I think it’s high time for organisations to better understand this measurable, economic driver that can impacts performance and stakeholder value.

I’ve been interviewing online banking customers for the past 10 years and one insight has not changed over time: customers feel reassured when they see the lock icon on their online banking site.

I’m surprised that such a simple icon still holds so much power, especially since it is no guarantee for security at all (for that you should look out for the https: prefix in the browser URL). The lock is just an image, nothing more, and anybody can use it in any way they want. You may as well draw a lock on your wallet or purse and tell yourself that it’s now protected from pickpockets.

Wouldn’t it be interesting to see how customer would react if you take the lock away? Will they think the site is less secure or will they trust their banks to protect them adequately? There are many online banking app on the market and some of them do not have the lock icon. In those cases I found that most customers either don’t care or with a stay that they miss the lock icon. It’s absence doesn’t seem to stop them from using the app and they trust their bank to provide them with a secure service, no matter what channel or device.

I think it’s high time for organisations to better understand this measurable, economic driver that can impacts performance and stakeholder value.

Tags: online Banking

“My eBay Error”
This error message is something that I haven’t seen before and it reminds me how much customers take for granted these days. Customers are increasingly enabled and connected with smartphones, Wi-Fi, 3G and 4G and become to expect an “always on” environment where services are there whether you need them or not. A system outage or fault stands out even more and brands work hard to either disguise them (e.g. planned downtime for routine Upgrade) or not let them happen in the first place.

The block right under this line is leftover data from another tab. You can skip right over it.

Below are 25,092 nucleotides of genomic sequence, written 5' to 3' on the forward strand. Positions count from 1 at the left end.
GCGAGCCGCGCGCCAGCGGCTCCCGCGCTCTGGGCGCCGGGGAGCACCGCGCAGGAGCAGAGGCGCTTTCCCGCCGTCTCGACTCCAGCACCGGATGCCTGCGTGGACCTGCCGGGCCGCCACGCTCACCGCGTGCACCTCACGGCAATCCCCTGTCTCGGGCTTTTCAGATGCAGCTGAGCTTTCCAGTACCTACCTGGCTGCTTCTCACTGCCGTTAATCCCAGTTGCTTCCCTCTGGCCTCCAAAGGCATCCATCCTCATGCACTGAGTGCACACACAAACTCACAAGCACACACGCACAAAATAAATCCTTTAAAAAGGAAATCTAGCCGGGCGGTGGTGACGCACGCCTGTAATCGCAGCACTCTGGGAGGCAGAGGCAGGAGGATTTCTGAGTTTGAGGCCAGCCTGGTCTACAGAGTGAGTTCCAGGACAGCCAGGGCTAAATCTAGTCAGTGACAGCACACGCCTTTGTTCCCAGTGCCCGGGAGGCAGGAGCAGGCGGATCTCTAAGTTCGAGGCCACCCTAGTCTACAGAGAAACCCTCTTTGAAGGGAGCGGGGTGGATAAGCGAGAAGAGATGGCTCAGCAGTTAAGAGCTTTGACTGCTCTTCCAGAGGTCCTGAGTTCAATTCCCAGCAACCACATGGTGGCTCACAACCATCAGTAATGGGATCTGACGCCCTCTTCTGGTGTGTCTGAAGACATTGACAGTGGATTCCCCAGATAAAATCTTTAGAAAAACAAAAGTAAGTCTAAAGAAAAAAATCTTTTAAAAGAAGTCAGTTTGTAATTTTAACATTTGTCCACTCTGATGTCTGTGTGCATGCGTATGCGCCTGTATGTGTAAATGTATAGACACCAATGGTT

I believe we’ll see less and less of these errors in the future so why not treasure them when you come across your next error message?
OK

“My eBay Error”

This error message is something that I haven’t seen before and it reminds me how much customers take for granted these days. Customers are increasingly enabled and connected with smartphones, Wi-Fi, 3G and 4G and become to expect an “always on” environment where services are there whether you need them or not. A system outage or fault stands out even more and brands work hard to either disguise them (e.g. planned downtime for routine Upgrade) or not let them happen in the first place.

I believe we’ll see less and less of these errors in the future so why not treasure them when you come across your next error message?

OK

How much Bond is too much Bond?
I love the Internet Movie Database (www.imdb.com) and have for many years but the current advertising campaign for the new Bond movie “Skyfall” is becoming very annoying. 

I use IMDB search a lot and over the past 2 days I have triggered the banner involuntary so many times that I spend more time closing the trailer that starts playing than searching for movies. Even a non-rollover event (e.g. just entering something in the search field) seems to trigger the trailer. 

If that’s not enough, you can play the trailer from the banner AND from the MPU advert elsewhere in the page which results in a right mess (see photo). 

The current experience is going against everything that we have learned about online User Experience (UX). Users should be in control of their environment, otherwise you’re confusing them and you lose them to other channels or competitors.
So, if I were responsible for the media campaign I’d use click-on banners that users can control and make sure that only one trailer can be played by a banner or MPU.

How much Bond is too much Bond?

I love the Internet Movie Database (www.imdb.com) and have for many years but the current advertising campaign for the new Bond movie “Skyfall” is becoming very annoying.

I use IMDB search a lot and over the past 2 days I have triggered the banner involuntary so many times that I spend more time closing the trailer that starts playing than searching for movies. Even a non-rollover event (e.g. just entering something in the search field) seems to trigger the trailer.

If that’s not enough, you can play the trailer from the banner AND from the MPU advert elsewhere in the page which results in a right mess (see photo).

The current experience is going against everything that we have learned about online User Experience (UX). Users should be in control of their environment, otherwise you’re confusing them and you lose them to other channels or competitors.

So, if I were responsible for the media campaign I’d use click-on banners that users can control and make sure that only one trailer can be played by a banner or MPU.

Parts that make the “colleague” experience - speed dating with colleagues to get to know them in a different way.

5 Reasons why “Contactless Payment” doesn’t work
This has been bugging me for a while. My bank replaced my perfectly working debit and credit cards and introduced “Contactless Payments” enabled cards. After ignoring this hot and new feature for a while I got a reminder to “go and try it” which actually prompted me to put the new payment method to the test. Here are my observations and reasons why it doesn’t work for me.